The owners of this young brand, which at the time specialised in golfing watches, initially contacted me about an audit. This turned into a bold relaunch of the brand. My condition for joining them was that I had to have real creative freedom. The first watch I launched was the Titanic, a provocative piece containing some fragments of the ship. Because the brand name wasn’t very well known, it was important to link it with an icon, and also some ‘antimatter’ - which in this case was rust! In the absence of a distinguished history the product had to be the star of the show. People think I’m a crackpot, but I have a rational approach and my ideas are serious. To start with, everyone was on my case, apart from a few enlightened journalists who took the time to hear me out. And in the end, my creative approach was fully vindicated. What may shock the more sensitive souls is that I don’t make compromises. My philosophy rests on the values of bushido, the conceptual basis of the martial arts.
What does that imply?
Respect, courage, compassion and loyalty. I’m very up-front. I’m not afraid to say what I think, and I’ll say it to your face. I don’t beat about the bush. That’s what helped me to bounce back and keep going, when the adventure with Romain Jerome came to an abrupt end. I could have gone into a downward spiral, both financially and psychologically. It took iron discipline. In my life I have been involved in 34 court cases. I have never initiated any myself, and when I’m attacked I hit back. I won them all. That’s what enabled me to launch ArtyA in 2010. You need to be brave to launch an independent brand, with no compromises, and also no money... One of the only people who supported me was Jacob Arabo: I helped him to relaunch his brand.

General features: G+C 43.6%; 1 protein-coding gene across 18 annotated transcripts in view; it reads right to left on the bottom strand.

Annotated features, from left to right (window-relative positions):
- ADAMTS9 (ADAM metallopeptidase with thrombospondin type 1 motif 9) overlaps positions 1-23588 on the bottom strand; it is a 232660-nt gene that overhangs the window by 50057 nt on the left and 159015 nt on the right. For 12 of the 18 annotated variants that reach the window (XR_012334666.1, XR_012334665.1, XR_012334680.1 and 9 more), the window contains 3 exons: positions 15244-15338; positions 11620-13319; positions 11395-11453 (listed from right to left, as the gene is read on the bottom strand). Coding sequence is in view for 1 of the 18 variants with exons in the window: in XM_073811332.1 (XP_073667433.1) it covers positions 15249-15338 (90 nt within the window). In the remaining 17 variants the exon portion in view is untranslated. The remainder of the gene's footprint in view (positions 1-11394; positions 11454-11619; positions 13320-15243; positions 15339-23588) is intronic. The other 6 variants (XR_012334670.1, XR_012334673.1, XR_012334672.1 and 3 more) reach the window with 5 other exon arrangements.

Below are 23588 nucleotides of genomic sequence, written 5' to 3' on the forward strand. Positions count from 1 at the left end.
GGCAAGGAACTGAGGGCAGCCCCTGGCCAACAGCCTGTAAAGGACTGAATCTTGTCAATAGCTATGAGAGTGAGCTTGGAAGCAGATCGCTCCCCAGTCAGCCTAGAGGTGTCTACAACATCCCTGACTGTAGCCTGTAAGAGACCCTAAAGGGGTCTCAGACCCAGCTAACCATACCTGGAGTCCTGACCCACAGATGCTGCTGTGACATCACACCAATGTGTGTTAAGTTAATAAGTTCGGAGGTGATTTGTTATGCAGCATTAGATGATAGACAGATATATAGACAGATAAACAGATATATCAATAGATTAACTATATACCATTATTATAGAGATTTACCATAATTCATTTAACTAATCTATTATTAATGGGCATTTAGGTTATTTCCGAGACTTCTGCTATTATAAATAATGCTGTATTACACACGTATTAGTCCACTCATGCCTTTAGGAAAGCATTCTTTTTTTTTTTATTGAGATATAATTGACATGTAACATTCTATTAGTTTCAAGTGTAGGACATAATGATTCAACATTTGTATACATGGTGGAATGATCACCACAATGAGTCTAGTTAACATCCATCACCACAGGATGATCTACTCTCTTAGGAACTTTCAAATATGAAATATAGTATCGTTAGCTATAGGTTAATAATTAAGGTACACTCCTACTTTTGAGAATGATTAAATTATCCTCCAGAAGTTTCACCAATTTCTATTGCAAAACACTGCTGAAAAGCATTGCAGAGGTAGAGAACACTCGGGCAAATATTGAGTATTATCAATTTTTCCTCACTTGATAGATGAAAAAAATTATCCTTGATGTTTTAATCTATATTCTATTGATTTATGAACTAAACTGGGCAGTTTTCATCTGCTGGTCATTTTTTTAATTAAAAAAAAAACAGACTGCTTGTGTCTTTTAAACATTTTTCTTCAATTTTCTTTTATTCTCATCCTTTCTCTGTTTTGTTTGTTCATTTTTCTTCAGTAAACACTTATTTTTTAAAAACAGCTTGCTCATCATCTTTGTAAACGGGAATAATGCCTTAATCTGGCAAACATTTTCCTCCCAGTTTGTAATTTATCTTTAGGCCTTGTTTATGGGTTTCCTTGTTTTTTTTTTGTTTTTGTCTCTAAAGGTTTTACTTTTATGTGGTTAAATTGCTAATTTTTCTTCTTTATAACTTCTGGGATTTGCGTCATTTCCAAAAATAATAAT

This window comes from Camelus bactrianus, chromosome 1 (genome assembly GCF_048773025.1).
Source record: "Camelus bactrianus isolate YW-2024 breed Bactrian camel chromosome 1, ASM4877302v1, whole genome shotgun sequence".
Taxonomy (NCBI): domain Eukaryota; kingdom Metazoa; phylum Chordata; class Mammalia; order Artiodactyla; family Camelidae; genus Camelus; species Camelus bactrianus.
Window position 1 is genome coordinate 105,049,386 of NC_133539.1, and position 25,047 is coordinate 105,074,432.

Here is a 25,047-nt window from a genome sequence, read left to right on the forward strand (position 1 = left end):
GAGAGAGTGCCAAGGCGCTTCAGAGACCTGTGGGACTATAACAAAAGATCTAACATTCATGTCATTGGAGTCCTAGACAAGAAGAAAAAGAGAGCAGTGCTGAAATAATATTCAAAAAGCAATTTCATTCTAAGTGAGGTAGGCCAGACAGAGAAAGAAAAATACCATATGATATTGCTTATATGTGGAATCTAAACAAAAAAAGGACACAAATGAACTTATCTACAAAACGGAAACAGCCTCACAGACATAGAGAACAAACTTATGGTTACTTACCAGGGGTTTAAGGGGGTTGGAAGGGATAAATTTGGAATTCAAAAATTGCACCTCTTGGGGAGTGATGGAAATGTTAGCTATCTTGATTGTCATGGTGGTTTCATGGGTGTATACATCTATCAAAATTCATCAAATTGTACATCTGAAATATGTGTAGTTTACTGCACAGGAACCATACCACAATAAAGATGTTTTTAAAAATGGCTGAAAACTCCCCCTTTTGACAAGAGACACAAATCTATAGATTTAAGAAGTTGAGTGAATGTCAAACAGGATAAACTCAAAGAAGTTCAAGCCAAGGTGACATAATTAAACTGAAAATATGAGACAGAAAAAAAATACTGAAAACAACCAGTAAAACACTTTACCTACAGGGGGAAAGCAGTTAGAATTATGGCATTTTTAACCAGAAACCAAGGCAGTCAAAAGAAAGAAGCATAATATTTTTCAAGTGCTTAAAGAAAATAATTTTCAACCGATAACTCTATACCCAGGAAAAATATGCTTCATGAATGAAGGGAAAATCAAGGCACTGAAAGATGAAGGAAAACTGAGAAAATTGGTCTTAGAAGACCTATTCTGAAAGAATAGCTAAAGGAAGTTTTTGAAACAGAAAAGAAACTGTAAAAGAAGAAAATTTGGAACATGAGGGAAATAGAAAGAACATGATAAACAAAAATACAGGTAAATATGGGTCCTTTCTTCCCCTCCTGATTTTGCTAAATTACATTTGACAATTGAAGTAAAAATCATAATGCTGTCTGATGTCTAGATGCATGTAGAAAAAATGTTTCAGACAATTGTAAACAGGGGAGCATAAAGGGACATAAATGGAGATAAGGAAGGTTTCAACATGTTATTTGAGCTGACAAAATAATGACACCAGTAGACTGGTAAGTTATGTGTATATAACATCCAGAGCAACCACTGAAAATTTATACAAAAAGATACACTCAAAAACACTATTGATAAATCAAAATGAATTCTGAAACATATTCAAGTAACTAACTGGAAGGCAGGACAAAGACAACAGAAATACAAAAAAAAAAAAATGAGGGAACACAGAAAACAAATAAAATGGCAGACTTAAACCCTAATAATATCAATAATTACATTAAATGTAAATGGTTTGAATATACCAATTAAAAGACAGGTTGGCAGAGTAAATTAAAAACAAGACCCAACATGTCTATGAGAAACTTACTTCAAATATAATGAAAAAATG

People sometimes find ArtyA hard to define as a brand. Can you give us a few pointers?
As an independent family firm we didn’t have the visibility or hitting power of the watchmaking giants. Our aim is to do things that have never been done before in innovative and creative high-end watchmaking. I work with my wife, Dominique, who pioneered the Butterfly dials – before Harry Winston, I should point out! Where we are different is that we cover every price range, with watches that cost from CHF 3,000 up to CHF 800,000. This is completely unheard-of for a new, independent brand. Other newcomers have either targeted the entry level with high volumes, or they focus on the high-end. Our first models were struck by lightning using a special process. That’s how we made our name. Then I launched the ‘Son of ...’ series. The brand’s DNA is creativity. This year I have two aims: to launch some grand complications and to promote the new Race collection, which has come explosively out of the starting blocks.
What is your client demographic?
I attract people who are looking for a little bit of soul. At the end of the day, buying a watch is a tribal thing. I don’t target people who feel proud about owning a branded watch, but clients who are looking for a more highly-developed product, something out of the ordinary, clients who are tired of seeing the same old conventional models on their friends’ wrists. I could have chosen to remain in a gilded cage, bringing out variations of the Russian Roulette model, for example, which has sold very well, but that wouldn’t satisfy me on a creative level. On a financial level, maybe. But creation is my outlet, my catharsis, it’s what drives me!
Source: Europa Star February/March 2016 Magazine Issue